Although he tried very hard to become a movie star as well as create and produce television entertainment that was a lot flashier, like it or not, The Honeymooners ended up being the single creation for which Jackie Gleason was best known. One irony surrounding its recognition over the decades was that, as a series in its own right, it was only on for a single season, 1955-1956, with 39 episodes running 26 minutes each. They were performed in front of a live audience but shot on film to be broadcast later. All of the other Honeymooners shows -- the so-called "Lost Episodes" -- were comedy sketches of varying lengths, performed and broadcast live as part of Gleason's larger variety program The Jackie Gleason Show; they were preserved on kinescopes, films shot of the show off of a studio monitor. The results were crude, but effective, rather like the sketch comedy itself. The sketch performances of The Honeymooners from 1952-1955 may have established the setting, the premise, and the characters, but those 39 filmed episodes showed what could be done with them under ideal circumstances.
Set in a working-class section of Brooklyn (actually resembling Bushwick, but referred to as Bensonhurst because the latter sounded more "Brooklyn-like" to people from outside New York), the series told of the daily life of bus driver Ralph Kramden (Jackie Gleason) and his wife Alice (Audrey Meadows) of 328 Chauncey Street, a rundown, walk-up apartment building, and their neighbors and best friends, Ed Norton (Art Carney), a sewer-worker, and his wife Trixie (Joyce Randolph). Most of the action took place in the Kramdens' dimly lit, dingy apartment, with its table, chairs, dresser, and ice-box; we occasionally see the Nortons' better-decorated apartment upstairs, and every so often a scene might be set at Ralph's bus company or on a street adjacent to where Norton was working in a man-hole or the local pool room. Rarely there would be a scene in a fancy restaurant or at the home of one of Ralph's bosses or a wealthy acquaintance. Most of the scripts dealt with one of Ralph's "million-dollar ideas" and how they seemed to inevitably end in disaster for Ralph and Norton, usually with Alice (often joined by Trixie) watching sardonically from the sidelines. This often occurred after an argument in which Ralph has gesticulated with his fist in Alice's direction and muttered, "Bang! -- Zoom!" or "Do you want to go to the Moon?" Some of the other scripts dealt with Ralph and Norton's lodge, the Loyal Order of Racoons, or Ralph's stormy relationship with Alice's mother.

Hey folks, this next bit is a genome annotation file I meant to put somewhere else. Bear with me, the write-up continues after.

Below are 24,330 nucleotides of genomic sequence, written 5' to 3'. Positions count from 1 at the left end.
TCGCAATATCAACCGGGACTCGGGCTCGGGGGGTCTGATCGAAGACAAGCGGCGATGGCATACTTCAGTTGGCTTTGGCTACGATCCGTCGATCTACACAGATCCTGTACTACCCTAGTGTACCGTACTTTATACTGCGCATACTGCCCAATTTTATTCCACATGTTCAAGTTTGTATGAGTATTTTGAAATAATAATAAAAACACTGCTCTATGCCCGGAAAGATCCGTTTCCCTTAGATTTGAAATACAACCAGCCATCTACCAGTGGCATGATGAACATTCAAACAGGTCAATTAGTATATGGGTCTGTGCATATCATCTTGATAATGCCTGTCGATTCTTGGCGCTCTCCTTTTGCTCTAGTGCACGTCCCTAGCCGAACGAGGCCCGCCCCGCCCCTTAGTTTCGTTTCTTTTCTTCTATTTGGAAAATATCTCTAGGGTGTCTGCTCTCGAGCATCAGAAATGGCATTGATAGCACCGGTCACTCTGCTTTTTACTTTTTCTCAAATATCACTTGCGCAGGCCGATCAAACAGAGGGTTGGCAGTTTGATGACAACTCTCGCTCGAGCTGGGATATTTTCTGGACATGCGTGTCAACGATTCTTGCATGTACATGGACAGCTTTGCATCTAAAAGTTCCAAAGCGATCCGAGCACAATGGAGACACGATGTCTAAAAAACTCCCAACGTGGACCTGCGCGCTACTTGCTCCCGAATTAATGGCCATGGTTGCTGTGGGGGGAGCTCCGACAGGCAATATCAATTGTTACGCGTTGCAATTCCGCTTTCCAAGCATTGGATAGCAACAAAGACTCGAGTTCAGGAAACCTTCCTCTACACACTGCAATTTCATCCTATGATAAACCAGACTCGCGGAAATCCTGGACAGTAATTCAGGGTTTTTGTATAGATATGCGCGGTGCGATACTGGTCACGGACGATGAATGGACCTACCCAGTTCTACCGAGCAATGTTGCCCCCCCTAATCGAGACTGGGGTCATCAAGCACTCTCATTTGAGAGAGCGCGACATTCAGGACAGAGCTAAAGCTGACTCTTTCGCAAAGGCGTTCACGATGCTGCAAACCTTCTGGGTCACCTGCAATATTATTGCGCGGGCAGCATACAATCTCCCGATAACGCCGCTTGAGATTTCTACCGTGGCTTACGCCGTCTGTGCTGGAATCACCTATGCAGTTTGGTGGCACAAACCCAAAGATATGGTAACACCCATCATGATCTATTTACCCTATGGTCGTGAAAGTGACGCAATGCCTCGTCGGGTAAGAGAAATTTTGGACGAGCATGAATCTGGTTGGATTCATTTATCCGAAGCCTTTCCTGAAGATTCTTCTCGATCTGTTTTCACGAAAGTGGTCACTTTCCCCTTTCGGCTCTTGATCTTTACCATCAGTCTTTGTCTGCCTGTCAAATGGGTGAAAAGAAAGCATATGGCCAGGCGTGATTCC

That The Honeymooners could rival the impact of I Love Lucy, which ran years longer and left behind many hundreds more episodes, is a tribute to its cast and crew, especially the show's writers. The best of The Honeymooners' scripts (and there were a lot that could qualify) were seamless, self-contained wholes unto themselves. The episodes come off as being every bit as beautifully symmetrical as the best one-act plays, often with some surprisingly serious subtexts beneath the surface, and a delightful self-referential quality where its own medium was concerned. The opening episode, "TV or Not TV," in which Ralph and Ed buy a television set jointly, only to discover that they can't get along for even a single night watching the set, is a side-splittingly comic sketch and essay on the seductive power of television on people's lives, presented at a time when it was a new device in homes. "Better Living Through TV" takes us back to the same subject from a slightly different angle and, in the process, manages to mercilessly parody a then-current Chef Boyardee commercial -- as well as poke fun at Gleason's avoidance of complete rehearsals -- while anticipating at least a generation's worth of laughable, late-night commercials to come. "The $99,000 Answer" gives us yet another glimpse of what television meant to (and did to) people in the 1950s.
All through the series, there were woven into the scripts little references to television as a pop-culture force, including the episodes "Ralph Kramden Inc.," "Here Comes the Bride," "The Baby-Sitter," etc. Yet Gleason and his writers also managed to leave room -- in the form of what was perhaps a last, fond look back for all of them -- for newspapers and magazines to figure in people's lives in a major way, as in "On Stage," "Head of the House," and "A Matter of Life and Death." What's even more astonishing is that they did it all in an authentically lower-class/working-class New York setting with accurate, outer-borough dialects and phrases, while, in the process, presenting a last look at the ideal of the great American melting pot. Just as important, they successfully sold it as a hit series to the rest of the country. Even as Milton Berle's popularity declined and television audiences grew beyond the confines of major cities and the Northeast to places that were less accepting of his urban, Jewish, burlesque-derived humor, Gleason and company presented the most urban-focused, New York ethnic comedy this side of The Goldbergs and scored a hit with it for one glowing season. And contrary to popular belief, the series didn't die because of low ratings. The ratings were fine and CBS and the sponsors were happy, but Gleason pulled the plug when he realized that his writers could never equal those 39 scripts used in that golden season.